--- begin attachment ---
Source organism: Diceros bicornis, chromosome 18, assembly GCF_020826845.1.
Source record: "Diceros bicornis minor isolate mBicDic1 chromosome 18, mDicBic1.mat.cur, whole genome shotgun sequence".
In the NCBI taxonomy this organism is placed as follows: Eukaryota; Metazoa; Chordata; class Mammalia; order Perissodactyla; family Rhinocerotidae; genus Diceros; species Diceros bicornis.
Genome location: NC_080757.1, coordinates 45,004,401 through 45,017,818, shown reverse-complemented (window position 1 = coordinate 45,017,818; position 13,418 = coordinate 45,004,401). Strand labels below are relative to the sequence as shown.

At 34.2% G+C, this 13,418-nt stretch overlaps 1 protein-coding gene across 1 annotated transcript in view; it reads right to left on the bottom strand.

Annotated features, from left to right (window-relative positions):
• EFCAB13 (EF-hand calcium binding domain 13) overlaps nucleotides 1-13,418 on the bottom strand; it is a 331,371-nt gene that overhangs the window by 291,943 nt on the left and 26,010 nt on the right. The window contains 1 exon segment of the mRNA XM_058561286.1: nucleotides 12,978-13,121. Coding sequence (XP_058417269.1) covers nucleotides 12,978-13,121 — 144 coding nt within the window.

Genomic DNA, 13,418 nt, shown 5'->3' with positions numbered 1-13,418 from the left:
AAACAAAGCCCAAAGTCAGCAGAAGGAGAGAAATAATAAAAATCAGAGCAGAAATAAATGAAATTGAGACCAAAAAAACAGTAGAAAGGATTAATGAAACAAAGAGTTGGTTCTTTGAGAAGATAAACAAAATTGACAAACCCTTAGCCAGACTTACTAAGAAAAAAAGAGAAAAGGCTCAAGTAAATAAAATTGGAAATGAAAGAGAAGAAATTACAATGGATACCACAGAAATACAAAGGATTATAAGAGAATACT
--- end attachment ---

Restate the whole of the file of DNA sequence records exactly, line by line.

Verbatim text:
Source organism: Diceros bicornis, chromosome 18, assembly GCF_020826845.1.
Source record: "Diceros bicornis minor isolate mBicDic1 chromosome 18, mDicBic1.mat.cur, whole genome shotgun sequence".
In the NCBI taxonomy this organism is placed as follows: Eukaryota; Metazoa; Chordata; class Mammalia; order Perissodactyla; family Rhinocerotidae; genus Diceros; species Diceros bicornis.
Genome location: NC_080757.1, coordinates 45,004,401 through 45,017,818, shown reverse-complemented (window position 1 = coordinate 45,017,818; position 13,418 = coordinate 45,004,401). Strand labels below are relative to the sequence as shown.

At 34.2% G+C, this 13,418-nt stretch overlaps 1 protein-coding gene across 1 annotated transcript in view; it reads right to left on the bottom strand.

Annotated features, from left to right (window-relative positions):
• EFCAB13 (EF-hand calcium binding domain 13) overlaps nucleotides 1-13,418 on the bottom strand; it is a 331,371-nt gene that overhangs the window by 291,943 nt on the left and 26,010 nt on the right. The window contains 1 exon segment of the mRNA XM_058561286.1: nucleotides 12,978-13,121. Coding sequence (XP_058417269.1) covers nucleotides 12,978-13,121 — 144 coding nt within the window.

Genomic DNA, 13,418 nt, shown 5'->3' with positions numbered 1-13,418 from the left:
AAACAAAGCCCAAAGTCAGCAGAAGGAGAGAAATAATAAAAATCAGAGCAGAAATAAATGAAATTGAGACCAAAAAAACAGTAGAAAGGATTAATGAAACAAAGAGTTGGTTCTTTGAGAAGATAAACAAAATTGACAAACCCTTAGCCAGACTTACTAAGAAAAAAAGAGAAAAGGCTCAAGTAAATAAAATTGGAAATGAAAGAGAAGAAATTACAATGGATACCACAGAAATACAAAGGATTATAAGAGAATACT